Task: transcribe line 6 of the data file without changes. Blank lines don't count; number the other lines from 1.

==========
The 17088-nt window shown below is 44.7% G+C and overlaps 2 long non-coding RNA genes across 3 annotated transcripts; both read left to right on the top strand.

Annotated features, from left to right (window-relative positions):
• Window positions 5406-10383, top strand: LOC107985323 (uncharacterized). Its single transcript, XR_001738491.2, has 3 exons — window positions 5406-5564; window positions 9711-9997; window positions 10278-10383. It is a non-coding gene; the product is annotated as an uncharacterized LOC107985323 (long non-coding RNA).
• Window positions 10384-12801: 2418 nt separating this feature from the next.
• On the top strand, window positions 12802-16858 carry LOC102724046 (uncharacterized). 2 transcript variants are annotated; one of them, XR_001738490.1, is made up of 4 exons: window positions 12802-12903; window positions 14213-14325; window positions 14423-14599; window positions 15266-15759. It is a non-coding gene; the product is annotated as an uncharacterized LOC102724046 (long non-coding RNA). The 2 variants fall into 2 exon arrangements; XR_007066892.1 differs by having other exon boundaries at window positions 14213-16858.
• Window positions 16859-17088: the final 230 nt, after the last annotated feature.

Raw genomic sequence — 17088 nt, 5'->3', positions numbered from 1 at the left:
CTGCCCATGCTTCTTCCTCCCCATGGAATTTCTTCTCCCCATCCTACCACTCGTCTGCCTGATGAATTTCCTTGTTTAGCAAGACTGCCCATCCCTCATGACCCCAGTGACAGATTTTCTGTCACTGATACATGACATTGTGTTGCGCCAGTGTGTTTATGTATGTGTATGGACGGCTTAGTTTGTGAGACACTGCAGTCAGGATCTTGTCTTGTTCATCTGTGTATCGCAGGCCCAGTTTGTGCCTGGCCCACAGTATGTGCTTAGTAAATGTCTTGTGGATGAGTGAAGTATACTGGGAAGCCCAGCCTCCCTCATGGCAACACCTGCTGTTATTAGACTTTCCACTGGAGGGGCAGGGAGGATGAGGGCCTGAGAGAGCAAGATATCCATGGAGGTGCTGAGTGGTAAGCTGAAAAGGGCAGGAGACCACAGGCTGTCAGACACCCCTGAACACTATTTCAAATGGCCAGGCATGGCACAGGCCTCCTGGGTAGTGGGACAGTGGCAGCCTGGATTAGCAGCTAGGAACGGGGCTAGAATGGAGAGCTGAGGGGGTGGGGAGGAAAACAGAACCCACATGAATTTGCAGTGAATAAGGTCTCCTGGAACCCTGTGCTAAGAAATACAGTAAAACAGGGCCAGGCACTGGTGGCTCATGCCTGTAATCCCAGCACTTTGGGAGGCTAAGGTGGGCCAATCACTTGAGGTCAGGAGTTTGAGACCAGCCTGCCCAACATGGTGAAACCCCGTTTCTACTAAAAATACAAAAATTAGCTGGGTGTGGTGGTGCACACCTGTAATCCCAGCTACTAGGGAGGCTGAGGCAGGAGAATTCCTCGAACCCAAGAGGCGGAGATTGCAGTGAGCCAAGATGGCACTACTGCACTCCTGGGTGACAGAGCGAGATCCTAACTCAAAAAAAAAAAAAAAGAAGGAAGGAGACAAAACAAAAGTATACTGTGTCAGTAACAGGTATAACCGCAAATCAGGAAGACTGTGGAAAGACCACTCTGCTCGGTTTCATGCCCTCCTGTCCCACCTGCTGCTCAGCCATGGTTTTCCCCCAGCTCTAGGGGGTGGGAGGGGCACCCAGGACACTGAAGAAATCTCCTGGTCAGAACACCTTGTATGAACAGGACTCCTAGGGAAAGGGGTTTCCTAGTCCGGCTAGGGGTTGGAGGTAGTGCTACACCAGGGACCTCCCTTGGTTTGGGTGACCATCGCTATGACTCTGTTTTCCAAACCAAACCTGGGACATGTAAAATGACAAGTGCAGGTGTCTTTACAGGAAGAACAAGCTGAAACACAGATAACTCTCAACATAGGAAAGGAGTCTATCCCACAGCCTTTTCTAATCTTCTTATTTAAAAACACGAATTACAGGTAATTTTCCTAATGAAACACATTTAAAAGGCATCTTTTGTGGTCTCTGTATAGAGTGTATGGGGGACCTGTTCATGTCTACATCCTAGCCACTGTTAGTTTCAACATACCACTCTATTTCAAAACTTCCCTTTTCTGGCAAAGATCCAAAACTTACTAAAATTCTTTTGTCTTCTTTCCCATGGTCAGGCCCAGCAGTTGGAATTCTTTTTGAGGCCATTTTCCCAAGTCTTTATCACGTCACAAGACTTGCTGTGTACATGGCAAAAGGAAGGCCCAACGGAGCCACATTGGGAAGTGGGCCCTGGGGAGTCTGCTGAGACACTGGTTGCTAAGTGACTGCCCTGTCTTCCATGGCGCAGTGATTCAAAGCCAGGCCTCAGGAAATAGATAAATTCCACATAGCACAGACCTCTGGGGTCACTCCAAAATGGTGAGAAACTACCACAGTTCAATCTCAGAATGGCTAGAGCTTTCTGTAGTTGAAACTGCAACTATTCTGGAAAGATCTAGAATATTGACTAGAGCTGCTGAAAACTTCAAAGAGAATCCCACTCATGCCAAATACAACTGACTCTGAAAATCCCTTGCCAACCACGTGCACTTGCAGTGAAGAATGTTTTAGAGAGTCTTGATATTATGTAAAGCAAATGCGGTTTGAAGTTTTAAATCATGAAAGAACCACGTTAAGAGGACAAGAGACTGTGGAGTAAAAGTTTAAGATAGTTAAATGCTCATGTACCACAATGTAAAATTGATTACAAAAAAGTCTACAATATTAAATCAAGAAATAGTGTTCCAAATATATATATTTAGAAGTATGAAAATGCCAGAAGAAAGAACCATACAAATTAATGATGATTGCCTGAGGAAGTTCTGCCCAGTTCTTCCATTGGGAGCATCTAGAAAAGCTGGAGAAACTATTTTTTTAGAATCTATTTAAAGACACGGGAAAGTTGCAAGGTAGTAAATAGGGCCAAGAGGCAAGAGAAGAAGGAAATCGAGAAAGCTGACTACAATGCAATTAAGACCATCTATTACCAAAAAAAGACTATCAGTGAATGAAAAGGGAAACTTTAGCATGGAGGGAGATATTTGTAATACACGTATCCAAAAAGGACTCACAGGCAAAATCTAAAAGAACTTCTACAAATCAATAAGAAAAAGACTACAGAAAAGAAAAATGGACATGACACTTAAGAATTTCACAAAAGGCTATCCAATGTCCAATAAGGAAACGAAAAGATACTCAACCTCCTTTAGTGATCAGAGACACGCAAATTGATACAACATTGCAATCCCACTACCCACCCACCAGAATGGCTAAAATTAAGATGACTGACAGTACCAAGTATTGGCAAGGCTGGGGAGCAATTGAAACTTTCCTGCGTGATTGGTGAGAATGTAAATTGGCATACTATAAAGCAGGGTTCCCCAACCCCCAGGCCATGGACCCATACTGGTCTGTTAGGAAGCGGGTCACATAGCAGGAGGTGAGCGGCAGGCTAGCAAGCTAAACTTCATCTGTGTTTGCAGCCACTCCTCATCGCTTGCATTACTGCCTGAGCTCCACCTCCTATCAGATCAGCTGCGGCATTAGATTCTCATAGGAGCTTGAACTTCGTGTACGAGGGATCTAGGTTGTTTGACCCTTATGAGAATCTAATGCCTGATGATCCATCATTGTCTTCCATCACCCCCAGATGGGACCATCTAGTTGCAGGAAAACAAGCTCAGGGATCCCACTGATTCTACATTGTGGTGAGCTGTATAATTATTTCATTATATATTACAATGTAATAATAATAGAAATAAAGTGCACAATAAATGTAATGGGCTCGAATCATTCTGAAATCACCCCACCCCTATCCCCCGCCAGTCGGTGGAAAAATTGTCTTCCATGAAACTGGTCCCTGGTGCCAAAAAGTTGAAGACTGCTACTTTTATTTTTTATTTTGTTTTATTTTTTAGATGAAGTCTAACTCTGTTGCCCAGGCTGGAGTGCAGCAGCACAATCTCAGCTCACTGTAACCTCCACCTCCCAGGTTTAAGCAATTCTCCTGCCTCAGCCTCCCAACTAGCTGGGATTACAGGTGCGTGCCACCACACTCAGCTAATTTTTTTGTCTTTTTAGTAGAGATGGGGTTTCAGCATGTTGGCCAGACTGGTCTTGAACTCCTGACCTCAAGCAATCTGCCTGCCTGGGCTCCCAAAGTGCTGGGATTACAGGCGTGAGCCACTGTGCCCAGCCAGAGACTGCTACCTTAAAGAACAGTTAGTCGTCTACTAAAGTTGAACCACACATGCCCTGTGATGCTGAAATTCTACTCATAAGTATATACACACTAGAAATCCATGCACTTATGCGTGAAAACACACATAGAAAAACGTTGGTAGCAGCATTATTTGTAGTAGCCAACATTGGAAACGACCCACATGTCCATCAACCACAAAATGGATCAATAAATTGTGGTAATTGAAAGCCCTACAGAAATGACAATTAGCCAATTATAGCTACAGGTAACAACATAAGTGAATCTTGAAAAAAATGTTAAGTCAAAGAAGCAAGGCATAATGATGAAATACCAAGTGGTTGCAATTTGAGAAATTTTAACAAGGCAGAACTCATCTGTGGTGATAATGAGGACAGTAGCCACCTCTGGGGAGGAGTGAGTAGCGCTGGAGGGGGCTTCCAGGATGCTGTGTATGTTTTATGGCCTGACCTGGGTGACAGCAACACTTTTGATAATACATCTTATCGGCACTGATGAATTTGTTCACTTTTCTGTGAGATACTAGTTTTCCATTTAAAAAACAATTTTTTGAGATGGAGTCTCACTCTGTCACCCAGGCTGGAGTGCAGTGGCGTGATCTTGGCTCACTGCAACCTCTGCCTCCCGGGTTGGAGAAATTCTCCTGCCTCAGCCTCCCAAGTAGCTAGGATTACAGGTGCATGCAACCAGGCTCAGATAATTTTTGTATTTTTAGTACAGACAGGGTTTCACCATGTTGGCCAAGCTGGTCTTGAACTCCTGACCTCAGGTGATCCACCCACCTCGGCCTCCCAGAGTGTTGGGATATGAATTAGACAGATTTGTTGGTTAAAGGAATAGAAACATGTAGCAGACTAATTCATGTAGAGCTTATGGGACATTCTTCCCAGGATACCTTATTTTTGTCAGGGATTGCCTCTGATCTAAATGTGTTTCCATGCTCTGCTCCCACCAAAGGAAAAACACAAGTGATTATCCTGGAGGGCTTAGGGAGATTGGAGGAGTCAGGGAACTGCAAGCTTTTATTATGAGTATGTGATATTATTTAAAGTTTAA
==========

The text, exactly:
• Window positions 16859-17088: the final 230 nt, after the last annotated feature.